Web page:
Facebook announced in a blog post today that they are banning any praise, support, and representation of white nationalism and separatism.
Motherboard reported last spring that Facebook moderators were banning users from promoting white supremacy, whereas white nationalism and separatism were allowed.
Heidi Beirich, head of the Southern Poverty Law Center’s (SPLC) Intelligence Project, told Motherboard last year that “white nationalism is something that people like David Duke [former leader of the Ku Klux Klan] and others came up with to sound less bad.”
Facebook determined that white nationalism and white separatism are just “less bad” ways of saying white supremacy, and that all are concepts that are deeply linked to organized hate groups.
The new policy will go into effect next week.
Ulrick Casseus is a subject matter expert on hate groups on Facebook’s policy team. He told Motherboard that they repeatedly saw instances that those claiming they were not racists or white supremacists but were white nationalists would use hateful speech and hateful behaviors.
“They’re trying to normalize it and based upon what we’ve seen and who we’ve talked to, we determined that this is hateful, and it’s tied to organized hate,” Casseus said.
Becca Lewis studies white supremacy on social media for nonprofit technology research organization Data & Society.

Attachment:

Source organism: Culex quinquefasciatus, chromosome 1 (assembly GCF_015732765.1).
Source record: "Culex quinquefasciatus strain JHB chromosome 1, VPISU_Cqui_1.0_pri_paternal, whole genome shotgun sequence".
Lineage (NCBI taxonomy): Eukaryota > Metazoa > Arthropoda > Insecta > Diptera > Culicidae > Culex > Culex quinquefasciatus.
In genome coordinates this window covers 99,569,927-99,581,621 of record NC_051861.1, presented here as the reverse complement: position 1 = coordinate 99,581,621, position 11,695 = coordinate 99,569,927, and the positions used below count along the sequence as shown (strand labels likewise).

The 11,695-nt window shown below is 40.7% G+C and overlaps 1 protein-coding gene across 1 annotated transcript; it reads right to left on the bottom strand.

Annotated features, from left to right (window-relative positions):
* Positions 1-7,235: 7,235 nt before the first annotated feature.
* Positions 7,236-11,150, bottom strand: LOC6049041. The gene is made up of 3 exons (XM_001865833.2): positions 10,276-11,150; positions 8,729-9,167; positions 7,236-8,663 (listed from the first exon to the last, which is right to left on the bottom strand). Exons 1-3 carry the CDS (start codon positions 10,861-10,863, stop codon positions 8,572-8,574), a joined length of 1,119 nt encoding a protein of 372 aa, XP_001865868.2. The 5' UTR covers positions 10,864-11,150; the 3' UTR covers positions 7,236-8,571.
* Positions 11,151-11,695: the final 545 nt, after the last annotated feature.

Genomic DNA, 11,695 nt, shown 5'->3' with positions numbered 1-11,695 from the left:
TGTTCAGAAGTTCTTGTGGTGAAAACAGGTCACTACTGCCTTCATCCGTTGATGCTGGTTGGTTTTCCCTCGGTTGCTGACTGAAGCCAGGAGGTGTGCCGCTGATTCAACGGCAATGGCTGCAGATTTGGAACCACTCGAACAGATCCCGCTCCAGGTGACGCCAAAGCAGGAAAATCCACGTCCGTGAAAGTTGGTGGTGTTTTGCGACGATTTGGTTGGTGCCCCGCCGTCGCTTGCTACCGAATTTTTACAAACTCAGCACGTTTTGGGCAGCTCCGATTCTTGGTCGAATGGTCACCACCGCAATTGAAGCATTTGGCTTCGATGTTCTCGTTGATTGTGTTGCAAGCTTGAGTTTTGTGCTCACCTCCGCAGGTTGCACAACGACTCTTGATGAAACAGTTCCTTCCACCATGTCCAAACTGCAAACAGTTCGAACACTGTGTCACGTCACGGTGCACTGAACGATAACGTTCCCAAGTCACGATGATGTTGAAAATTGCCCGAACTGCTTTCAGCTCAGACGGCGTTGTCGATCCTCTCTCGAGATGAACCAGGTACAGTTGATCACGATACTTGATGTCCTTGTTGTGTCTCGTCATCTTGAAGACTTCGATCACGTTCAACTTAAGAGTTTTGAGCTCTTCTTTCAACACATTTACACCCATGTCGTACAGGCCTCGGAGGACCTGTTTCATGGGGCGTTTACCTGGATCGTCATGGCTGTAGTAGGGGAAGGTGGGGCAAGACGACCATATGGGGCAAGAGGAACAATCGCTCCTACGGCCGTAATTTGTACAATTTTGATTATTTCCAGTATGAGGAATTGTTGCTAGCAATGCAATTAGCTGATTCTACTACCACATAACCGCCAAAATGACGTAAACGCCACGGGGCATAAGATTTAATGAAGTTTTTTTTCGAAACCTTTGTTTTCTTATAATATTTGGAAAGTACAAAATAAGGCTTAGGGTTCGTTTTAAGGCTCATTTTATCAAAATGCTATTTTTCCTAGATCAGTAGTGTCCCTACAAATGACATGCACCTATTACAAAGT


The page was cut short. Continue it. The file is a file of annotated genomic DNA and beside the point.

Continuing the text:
She told NBC that “for years, Facebook has tiptoed around the issue of white supremacy on its website, which has ultimately allowed it to thrive there, mostly unchecked.” She said that Facebook’s announcement today is another step in the right direction, but warned that social media companies have not always made good on maintaining their platforms after initial announcements.
Facebook got much of the blame for the mass dissemination of a first-person video detailing the shooting earlier this month at a New Zealand mosque. The shooter, a self-proclaimed white supremacist, broadcast the carnage as a live-stream on Facebook.
The footage was easily accessible both during and after the attack, as users recorded the video and shared on YouTube and Twitter.
Facebook Chief Executive Officer Mark Zuckerberg acknowledged the difficulty of policing content from its 2.7 billion users, according to Bloomberg. People are more likely to share posts that will cause an emotional reaction, which leads to a side effect of fake news and extremism.
NBC reported Senator Bob Casey has recently introduced legislation that would require the Justice and Commerce departments to study how the internet fuels hate crimes.
Facebook is the parent company of Instagram, which will be implementing the same policy changes.